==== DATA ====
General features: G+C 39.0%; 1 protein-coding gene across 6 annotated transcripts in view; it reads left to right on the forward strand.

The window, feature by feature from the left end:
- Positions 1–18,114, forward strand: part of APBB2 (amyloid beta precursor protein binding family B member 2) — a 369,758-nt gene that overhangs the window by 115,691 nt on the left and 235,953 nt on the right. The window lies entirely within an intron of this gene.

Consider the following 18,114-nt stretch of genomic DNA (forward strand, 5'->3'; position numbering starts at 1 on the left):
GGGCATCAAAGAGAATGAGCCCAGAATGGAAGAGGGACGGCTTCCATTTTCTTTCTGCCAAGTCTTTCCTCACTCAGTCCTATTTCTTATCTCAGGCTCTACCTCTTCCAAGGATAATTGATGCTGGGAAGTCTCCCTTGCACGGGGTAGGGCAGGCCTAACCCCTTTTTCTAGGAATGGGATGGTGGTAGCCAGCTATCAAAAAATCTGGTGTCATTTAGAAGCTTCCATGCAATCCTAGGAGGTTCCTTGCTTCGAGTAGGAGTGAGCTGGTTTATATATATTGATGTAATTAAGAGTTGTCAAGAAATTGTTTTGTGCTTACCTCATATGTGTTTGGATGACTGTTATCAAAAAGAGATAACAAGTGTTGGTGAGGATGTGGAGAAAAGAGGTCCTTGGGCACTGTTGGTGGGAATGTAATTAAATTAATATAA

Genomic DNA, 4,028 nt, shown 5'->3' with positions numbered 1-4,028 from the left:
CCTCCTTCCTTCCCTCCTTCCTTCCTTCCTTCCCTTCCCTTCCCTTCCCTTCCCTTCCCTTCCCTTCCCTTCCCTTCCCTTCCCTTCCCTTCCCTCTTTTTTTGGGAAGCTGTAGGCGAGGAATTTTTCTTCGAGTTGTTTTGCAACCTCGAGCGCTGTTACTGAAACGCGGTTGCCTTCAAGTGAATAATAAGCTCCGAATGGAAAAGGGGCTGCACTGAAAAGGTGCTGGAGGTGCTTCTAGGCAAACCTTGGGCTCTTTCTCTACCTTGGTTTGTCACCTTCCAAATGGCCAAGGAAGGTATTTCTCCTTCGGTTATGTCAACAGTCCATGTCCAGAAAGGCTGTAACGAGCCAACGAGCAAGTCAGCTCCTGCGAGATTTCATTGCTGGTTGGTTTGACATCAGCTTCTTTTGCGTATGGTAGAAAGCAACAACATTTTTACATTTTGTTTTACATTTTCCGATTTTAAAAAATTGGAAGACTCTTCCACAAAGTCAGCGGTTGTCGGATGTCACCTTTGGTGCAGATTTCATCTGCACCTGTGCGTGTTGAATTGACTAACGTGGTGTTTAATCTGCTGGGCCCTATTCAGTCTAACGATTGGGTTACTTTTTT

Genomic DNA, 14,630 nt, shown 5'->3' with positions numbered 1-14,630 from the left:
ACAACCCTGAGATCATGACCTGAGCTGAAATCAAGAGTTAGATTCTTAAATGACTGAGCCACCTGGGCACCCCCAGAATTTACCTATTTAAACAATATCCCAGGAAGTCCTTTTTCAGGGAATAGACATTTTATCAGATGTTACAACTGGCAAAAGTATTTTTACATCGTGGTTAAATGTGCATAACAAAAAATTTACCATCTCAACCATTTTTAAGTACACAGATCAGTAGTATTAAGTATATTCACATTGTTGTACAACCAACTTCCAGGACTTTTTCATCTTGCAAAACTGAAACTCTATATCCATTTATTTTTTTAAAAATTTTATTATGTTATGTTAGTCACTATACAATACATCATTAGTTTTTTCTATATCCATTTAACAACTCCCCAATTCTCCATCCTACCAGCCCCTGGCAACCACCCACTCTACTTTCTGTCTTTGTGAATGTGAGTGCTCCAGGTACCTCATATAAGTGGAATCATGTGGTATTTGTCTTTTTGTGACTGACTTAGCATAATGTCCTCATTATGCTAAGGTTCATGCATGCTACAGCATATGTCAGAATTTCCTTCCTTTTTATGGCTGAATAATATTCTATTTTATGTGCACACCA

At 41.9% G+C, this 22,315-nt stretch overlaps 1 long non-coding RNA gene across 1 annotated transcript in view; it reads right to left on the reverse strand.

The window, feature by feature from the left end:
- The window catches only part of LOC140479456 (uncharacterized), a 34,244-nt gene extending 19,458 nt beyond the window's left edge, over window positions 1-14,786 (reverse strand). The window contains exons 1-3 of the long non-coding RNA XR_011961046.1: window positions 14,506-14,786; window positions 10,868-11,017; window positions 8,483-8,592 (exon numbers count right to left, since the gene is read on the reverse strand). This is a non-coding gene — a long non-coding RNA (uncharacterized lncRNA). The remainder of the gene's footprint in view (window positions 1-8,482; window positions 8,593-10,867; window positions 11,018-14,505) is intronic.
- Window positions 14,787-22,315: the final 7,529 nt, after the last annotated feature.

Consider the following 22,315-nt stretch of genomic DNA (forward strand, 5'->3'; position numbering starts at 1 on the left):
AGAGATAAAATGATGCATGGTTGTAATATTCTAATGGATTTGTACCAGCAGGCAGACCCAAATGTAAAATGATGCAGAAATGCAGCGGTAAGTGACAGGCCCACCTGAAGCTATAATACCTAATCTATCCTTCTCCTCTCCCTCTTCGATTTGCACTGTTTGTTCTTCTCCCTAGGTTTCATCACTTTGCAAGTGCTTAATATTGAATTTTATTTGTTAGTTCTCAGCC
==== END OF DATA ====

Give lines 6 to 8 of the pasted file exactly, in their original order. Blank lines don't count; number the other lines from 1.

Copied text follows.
Genomic DNA, 4,028 nt, shown 5'->3' with positions numbered 1-4,028 from the left:
CCTCCTTCCTTCCCTCCTTCCTTCCTTCCTTCCCTTCCCTTCCCTTCCCTTCCCTTCCCTTCCCTTCCCTTCCCTTCCCTTCCCTTCCCTTCCCTCTTTTTTTGGGAAGCTGTAGGCGAGGAATTTTTCTTCGAGTTGTTTTGCAACCTCGAGCGCTGTTACTGAAACGCGGTTGCCTTCAAGTGAATAATAAGCTCCGAATGGAAAAGGGGCTGCACTGAAAAGGTGCTGGAGGTGCTTCTAGGCAAACCTTGGGCTCTTTCTCTACCTTGGTTTGTCACCTTCCAAATGGCCAAGGAAGGTATTTCTCCTTCGGTTATGTCAACAGTCCATGTCCAGAAAGGCTGTAACGAGCCAACGAGCAAGTCAGCTCCTGCGAGATTTCATTGCTGGTTGGTTTGACATCAGCTTCTTTTGCGTATGGTAGAAAGCAACAACATTTTTACATTTTGTTTTACATTTTCCGATTTTAAAAAATTGGAAGACTCTTCCACAAAGTCAGCGGTTGTCGGATGTCACCTTTGGTGCAGATTTCATCTGCACCTGTGCGTGTTGAATTGACTAACGTGGTGTTTAATCTGCTGGGCCCTATTCAGTCTAACGATTGGGTTACTTTTTT

Genomic DNA, 14,630 nt, shown 5'->3' with positions numbered 1-14,630 from the left: